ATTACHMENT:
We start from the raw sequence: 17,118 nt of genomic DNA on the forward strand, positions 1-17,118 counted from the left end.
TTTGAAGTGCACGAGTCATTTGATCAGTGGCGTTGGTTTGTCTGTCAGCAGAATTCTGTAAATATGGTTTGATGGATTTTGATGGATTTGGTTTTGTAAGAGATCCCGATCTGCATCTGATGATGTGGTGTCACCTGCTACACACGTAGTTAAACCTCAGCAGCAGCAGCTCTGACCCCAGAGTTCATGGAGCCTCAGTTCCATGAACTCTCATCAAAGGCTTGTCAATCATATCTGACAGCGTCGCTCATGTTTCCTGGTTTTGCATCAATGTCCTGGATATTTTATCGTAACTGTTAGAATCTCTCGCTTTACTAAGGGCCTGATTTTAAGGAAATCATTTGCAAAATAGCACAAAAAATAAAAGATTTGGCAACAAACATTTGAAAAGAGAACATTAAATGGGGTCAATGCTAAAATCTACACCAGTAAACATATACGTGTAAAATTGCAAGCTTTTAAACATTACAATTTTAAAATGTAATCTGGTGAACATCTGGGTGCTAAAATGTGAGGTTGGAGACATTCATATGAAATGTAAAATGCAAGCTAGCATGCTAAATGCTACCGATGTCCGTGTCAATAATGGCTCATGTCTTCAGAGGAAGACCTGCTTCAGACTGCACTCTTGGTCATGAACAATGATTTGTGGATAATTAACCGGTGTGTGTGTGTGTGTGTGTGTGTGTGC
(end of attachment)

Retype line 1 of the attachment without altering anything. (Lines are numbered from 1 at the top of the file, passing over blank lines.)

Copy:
We start from the raw sequence: 17,118 nt of genomic DNA on the forward strand, positions 1-17,118 counted from the left end.